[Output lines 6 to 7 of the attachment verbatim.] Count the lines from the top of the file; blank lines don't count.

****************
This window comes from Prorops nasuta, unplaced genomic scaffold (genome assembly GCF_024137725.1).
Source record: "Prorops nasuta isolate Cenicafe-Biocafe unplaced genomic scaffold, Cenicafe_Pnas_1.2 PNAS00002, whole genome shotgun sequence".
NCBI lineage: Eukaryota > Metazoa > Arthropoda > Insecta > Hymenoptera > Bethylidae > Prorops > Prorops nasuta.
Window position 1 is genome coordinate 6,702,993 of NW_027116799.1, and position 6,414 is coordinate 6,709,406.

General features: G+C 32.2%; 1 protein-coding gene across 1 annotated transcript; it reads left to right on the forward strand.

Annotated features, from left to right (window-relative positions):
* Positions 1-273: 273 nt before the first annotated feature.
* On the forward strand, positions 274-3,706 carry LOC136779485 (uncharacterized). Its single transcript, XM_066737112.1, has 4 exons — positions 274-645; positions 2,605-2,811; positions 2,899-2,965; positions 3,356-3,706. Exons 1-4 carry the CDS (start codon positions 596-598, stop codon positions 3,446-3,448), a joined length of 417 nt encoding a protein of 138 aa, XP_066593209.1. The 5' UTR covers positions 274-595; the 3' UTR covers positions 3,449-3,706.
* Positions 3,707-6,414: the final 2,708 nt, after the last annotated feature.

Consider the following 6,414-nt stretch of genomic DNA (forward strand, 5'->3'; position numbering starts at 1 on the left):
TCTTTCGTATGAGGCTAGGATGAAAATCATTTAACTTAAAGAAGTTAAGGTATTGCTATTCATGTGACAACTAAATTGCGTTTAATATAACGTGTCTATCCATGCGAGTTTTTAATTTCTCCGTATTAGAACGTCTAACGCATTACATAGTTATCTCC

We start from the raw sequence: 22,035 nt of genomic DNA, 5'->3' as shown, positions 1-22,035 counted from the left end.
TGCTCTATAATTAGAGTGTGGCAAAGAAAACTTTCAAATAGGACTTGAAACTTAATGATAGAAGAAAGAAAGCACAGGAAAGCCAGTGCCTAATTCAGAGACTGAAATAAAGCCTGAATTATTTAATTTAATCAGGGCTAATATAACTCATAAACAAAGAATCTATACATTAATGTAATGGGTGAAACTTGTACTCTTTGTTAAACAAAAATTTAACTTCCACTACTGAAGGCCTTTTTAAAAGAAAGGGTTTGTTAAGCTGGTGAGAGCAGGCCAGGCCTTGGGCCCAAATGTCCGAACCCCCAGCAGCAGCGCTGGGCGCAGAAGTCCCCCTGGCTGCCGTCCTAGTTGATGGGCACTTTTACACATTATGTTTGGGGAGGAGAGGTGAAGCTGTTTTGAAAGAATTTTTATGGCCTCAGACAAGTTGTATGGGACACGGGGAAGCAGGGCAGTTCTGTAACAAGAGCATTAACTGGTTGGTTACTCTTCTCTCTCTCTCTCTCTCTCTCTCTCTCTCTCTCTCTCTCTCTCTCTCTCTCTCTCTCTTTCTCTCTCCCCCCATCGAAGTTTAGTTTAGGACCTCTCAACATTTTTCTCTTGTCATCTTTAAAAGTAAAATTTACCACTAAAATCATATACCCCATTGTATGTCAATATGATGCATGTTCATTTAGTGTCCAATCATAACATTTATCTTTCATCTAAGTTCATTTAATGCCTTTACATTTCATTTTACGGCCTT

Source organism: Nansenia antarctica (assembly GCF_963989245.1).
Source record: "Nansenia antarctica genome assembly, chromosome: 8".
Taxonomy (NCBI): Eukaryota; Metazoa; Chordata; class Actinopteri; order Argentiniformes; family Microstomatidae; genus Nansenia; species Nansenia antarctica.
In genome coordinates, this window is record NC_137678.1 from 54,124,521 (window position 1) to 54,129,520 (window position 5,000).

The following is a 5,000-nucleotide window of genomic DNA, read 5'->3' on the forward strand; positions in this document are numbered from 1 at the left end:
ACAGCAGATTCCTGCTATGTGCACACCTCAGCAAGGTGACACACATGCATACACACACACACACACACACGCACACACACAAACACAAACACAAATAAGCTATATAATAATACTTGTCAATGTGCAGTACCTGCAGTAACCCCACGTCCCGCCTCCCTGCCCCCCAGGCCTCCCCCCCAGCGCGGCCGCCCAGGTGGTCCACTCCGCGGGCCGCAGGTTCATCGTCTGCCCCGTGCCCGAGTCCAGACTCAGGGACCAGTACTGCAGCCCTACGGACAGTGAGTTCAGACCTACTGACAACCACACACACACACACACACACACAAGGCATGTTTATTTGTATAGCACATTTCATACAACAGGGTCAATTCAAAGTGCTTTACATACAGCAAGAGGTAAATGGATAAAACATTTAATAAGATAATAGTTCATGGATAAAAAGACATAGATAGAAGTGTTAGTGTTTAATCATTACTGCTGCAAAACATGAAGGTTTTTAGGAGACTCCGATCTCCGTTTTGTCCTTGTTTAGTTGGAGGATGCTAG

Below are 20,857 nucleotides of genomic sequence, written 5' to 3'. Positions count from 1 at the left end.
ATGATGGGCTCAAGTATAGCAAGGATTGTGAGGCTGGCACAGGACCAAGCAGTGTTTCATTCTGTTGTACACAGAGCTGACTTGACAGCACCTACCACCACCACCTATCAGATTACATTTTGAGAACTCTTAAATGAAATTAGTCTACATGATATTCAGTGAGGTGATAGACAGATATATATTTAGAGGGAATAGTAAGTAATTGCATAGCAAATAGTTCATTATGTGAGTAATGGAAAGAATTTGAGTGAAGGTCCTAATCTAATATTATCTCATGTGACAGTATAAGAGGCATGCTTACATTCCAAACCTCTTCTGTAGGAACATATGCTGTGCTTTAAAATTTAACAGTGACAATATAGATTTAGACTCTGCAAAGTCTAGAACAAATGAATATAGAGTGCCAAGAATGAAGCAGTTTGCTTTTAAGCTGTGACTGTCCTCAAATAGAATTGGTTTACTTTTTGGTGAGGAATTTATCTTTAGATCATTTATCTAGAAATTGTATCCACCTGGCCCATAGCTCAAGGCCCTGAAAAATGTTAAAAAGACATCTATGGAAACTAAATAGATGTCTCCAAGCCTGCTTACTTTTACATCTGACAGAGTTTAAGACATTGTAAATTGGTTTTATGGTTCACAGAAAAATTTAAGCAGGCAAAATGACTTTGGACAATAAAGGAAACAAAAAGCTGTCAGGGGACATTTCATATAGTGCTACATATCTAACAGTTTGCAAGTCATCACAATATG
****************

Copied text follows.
Annotated features, from left to right (window-relative positions):
* Positions 1-273: 273 nt before the first annotated feature.